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Season In Review

The Raiders exhibited mettle, talent and maddening inconsistency during the 1999-2000 season. They began with a last-minute loss at Green Bay and finished with a stirring overtime victory at Kansas City. Playing a grueling schedule that included four games in 18 days, Oakland had an 8-8 record for the second straight year.

In a season of unmatched parity and unpredictability in the NFL, the Raiders earned the unofficial monicker of "The Big Tease."

They achieved upsets at Minnesota, Buffalo and Kansas City -- three of the league's most hostile playing environments. At home in mid-December, Oakland handed Tampa Bay a stunning 45-0 shellacking, ending the Buccaneers' six-game winning streak. The Bucs didn't lose again until the NFC Championship game.

On the flip side, the Raiders surrendered the lead in the fourth quarter in five losses. Breakdowns on defense, offense and special teams turned potential victories into deflating defeats. They were swept by the hated Broncos (again), finished fourth in the AFC West and missed the playoffs for the sixth straight year.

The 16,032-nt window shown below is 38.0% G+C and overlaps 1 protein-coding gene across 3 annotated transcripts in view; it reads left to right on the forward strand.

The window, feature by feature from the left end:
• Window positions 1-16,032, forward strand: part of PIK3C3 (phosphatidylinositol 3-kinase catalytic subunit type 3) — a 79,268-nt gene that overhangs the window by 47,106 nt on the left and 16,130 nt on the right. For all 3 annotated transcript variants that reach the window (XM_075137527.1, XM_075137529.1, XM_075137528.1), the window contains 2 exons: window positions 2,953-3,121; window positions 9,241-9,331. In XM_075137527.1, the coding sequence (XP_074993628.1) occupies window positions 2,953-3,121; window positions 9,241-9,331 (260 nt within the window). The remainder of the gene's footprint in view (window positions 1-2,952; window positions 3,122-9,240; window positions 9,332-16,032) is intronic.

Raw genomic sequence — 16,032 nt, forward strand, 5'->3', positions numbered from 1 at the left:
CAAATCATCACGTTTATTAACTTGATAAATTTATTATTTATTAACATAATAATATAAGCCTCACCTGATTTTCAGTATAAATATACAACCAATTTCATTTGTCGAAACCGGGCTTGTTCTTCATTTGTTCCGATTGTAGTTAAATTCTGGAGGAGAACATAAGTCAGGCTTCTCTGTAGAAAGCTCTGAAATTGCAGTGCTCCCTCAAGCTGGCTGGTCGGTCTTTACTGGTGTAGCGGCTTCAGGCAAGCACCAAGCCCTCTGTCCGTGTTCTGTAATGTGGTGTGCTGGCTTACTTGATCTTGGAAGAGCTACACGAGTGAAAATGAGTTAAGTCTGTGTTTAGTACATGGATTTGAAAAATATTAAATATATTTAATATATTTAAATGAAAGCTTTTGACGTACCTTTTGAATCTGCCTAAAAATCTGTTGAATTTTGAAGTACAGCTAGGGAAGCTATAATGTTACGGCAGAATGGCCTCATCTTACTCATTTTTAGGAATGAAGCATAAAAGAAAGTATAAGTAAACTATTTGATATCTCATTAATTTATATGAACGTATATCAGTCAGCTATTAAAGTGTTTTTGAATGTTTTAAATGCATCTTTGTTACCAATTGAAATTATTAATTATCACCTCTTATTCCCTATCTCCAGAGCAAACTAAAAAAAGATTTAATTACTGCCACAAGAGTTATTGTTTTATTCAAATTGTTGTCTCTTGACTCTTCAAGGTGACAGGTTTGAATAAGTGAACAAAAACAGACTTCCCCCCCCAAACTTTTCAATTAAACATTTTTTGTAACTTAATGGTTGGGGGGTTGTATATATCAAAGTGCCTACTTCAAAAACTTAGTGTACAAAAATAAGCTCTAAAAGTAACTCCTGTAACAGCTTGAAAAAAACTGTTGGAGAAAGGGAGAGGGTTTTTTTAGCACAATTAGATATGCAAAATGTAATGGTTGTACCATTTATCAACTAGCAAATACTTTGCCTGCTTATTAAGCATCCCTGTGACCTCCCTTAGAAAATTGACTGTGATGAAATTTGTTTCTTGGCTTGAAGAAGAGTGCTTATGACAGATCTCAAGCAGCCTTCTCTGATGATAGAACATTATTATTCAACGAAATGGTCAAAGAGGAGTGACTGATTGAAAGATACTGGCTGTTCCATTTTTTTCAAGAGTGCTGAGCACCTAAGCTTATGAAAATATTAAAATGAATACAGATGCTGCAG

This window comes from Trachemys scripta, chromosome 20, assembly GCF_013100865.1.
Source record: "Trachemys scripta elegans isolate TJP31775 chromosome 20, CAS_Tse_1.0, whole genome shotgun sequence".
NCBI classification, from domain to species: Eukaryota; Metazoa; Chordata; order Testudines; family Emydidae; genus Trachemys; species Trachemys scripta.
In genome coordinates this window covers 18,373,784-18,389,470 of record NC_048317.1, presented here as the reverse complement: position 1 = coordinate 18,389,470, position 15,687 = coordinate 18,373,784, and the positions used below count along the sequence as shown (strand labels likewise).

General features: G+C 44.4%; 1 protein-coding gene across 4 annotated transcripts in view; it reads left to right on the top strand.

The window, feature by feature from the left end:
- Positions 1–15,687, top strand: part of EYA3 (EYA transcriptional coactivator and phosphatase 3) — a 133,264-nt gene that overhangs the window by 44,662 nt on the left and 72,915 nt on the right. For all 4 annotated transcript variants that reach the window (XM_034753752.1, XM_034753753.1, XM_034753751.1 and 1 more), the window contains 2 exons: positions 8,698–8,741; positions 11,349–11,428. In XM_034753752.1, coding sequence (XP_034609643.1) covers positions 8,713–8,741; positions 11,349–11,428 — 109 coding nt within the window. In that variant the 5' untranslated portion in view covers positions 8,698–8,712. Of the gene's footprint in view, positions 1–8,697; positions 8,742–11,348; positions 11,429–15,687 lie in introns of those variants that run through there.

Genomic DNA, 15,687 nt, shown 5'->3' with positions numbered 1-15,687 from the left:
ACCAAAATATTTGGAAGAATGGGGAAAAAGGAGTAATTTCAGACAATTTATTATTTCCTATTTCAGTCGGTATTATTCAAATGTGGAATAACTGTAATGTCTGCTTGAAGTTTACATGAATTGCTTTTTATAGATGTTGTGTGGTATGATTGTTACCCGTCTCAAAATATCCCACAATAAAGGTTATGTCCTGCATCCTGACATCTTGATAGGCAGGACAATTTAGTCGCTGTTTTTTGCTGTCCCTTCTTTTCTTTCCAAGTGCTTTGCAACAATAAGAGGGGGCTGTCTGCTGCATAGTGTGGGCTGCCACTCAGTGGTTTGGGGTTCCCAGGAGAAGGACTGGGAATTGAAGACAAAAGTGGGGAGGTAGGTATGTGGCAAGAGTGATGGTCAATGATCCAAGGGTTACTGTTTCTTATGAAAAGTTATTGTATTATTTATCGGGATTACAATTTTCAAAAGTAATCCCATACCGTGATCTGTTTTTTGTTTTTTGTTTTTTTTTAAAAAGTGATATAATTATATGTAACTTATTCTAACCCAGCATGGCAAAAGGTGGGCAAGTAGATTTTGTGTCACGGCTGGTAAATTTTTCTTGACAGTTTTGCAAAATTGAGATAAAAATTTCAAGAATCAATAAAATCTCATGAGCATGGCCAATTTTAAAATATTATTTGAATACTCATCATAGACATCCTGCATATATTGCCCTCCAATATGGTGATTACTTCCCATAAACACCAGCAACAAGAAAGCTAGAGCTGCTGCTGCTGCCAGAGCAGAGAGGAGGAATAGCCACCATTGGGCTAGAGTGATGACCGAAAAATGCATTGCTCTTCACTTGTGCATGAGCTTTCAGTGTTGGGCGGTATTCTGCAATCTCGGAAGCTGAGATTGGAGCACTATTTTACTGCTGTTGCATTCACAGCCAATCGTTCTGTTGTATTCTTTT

In the end, these Raiders should be remembered for providing their fans with hope, excitement and a mountain of ifa-coulda-shoulda-woulda-frustration. Here's a capsule analysis:

Top 5 Highlights
The Raiders open the new millennium with an in-your-face 41-38 triumph over the Kansas City Chiefs at Arrowhead Stadium on Jan. 2, 2000. Oakland rallies from a 17-0 deficit for its first win at Kansas City since 1988. Joe Nedney (right), signed in mid-December, provides the winning points by kicking a 33-yard field goal 3:13 into overtime. He hits a 38-yarder with 45 seconds left in regulation to force the extra period. Oakland's Rich Gannon throws for 324 yards and 3 TDs against his former team. Gannon, who spent four years in Kansas City before signing a $16 million contract with Oakland, is cheered before and after the game by fans at Arrowhead Stadium. "Winning this game, against this team at this place, is really going to do a lot for this football team," Gannon said. "We can build on this." The bitter loss prevents the Chiefs from capturing the AFC West and advancing to the playoffs. It's only the third victory for Oakland over Kansas City in the past 21 games. Said Raiders coach Jon Gruden: "For us to move forward as an organization we had to beat the Chiefs."